Vanity AI from MARZ is designed for 2D aging, de-aging, cosmetic, wig, and prosthetic fixes.
For many years, beauty work and de-aging VFX in films and television series was something kept very secret (sometimes it still is). But more recently, de-aging and aging and cosmetic fixes are much more front and center, often because of particular story points that need to be told, or because of various production challenges.
Visual effects studios tend to have their own 2D and 3D workflows for this kind of VFX, with machine learning and AI also becoming part of the process. Still, it’s meticulous work, often time-consuming and expensive.
That’s where MARZ (Monsters Aliens Robots Zombies) wants to change things. They’ve just launched Vanity AI, a standalone app that utilizes generative AI and other approaches to enable what they say is super-fast aging and de-aging (plus cosmetic, wig and prosthetic fixes).
MARZ has already used the tech on more than 20 productions, with the overall idea being to save time (and money) on these often complex shots. The intention is to speed up the workflow by letting the AI automate much of the process, and enable artists to make fast adjustments via sliders, rather than having to go through the usual time-consuming match-move, tracking and comp process.
befores & afters received a demo on Vanity AI from MARZ co-founder and COO Matt Panousis. Here’s a couple of quick take-ways. And check out MARZ’s demo video here, too.
1. What the tool actually is – “It’s a standalone app,” Panousis told befores & afters. “You ingest the plates in the same sort of normal way as you might another tool. There’s pre-processing done, and then you just get into the project. You establish your regions of interest, but only have to do so once for the entire project, as opposed to frame by frame for every shot. You establish whether you want this to be an age or a de-age, and you dial all that in, with dials.”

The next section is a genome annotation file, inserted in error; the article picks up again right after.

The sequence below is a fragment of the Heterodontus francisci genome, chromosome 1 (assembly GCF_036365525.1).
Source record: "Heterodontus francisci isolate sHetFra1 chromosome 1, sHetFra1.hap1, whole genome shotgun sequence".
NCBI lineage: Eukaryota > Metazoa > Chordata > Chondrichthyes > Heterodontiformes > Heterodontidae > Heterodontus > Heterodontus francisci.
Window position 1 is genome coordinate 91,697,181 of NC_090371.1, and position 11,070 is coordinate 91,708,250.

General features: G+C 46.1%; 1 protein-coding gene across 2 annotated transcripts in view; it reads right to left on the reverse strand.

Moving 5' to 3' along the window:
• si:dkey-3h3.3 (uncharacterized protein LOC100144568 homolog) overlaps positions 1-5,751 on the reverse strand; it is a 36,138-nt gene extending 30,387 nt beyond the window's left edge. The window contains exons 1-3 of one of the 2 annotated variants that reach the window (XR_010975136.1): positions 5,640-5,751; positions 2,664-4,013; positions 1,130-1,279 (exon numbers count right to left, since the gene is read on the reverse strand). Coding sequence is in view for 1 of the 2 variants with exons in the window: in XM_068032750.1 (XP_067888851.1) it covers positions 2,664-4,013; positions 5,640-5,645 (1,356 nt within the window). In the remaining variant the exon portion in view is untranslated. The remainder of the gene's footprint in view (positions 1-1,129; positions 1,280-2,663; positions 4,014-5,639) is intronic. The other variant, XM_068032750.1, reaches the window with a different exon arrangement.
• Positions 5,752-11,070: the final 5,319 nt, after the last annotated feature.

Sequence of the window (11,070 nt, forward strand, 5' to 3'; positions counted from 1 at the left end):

2. How it works – “You mask your regions of interest in the app. But unlike the current workflow, you don’t have to mask shot-by-shot and frame-by-frame. You build that mask once per identity for the project, and then for each shot, the system understands where the mask should be on that face. You don’t select a frame. The system tells you what frame to work with, and it takes the mask that you set up at the start of the project and applies it. The magic then happens in the background. You wait three and a half hours for the processing time to take place and you’ve got your moving shot.”
3. The AI part of Vanity AI – Panousis explains: “There’s a number of different neural nets, different AI functions, in this one piece of software. The most prominent function is the ability to edit (age or de-age) the look in real-time simply by moving sliders on a frame, as well as the ability to automatically transform that frame into a full moving shot. There’s a ton of pre-training but then there’s also some training that takes place on the shot level. So, the model’s been trained, that’s why you’re able to de-age with the dials. And then there’s what we call some overfitting taking place with some training on the specific shot.”
4. How it deals with ‘tough shots’, like bad lighting or extreme poses – “The software usually picks a single frame to work from, but in the case of an extreme pose, instead of one frame, you’ll get a frame of that extreme pose. If there’s an extreme lighting change, it’s going to give you a frame there as well.”
5. Can anyone use it? – MARZ says it will complete beta testing of Vanity AI midway through 2023. It will use the tool itself for this kind of work. After the beta testing process, Vanity AI will become available for license. “The software can be operated by trained VFX artists, but is also simple enough to be used by editors, the DI, and even pro-sumer content creators,” Panousis says. “That’s part of what the democratization of VFX entails. It’s about lowering barriers to entry and making these VFX capabilities accessible to those that haven’t had the budget or formal training needed in the past.”
You can request a demo at MARZ’s website.
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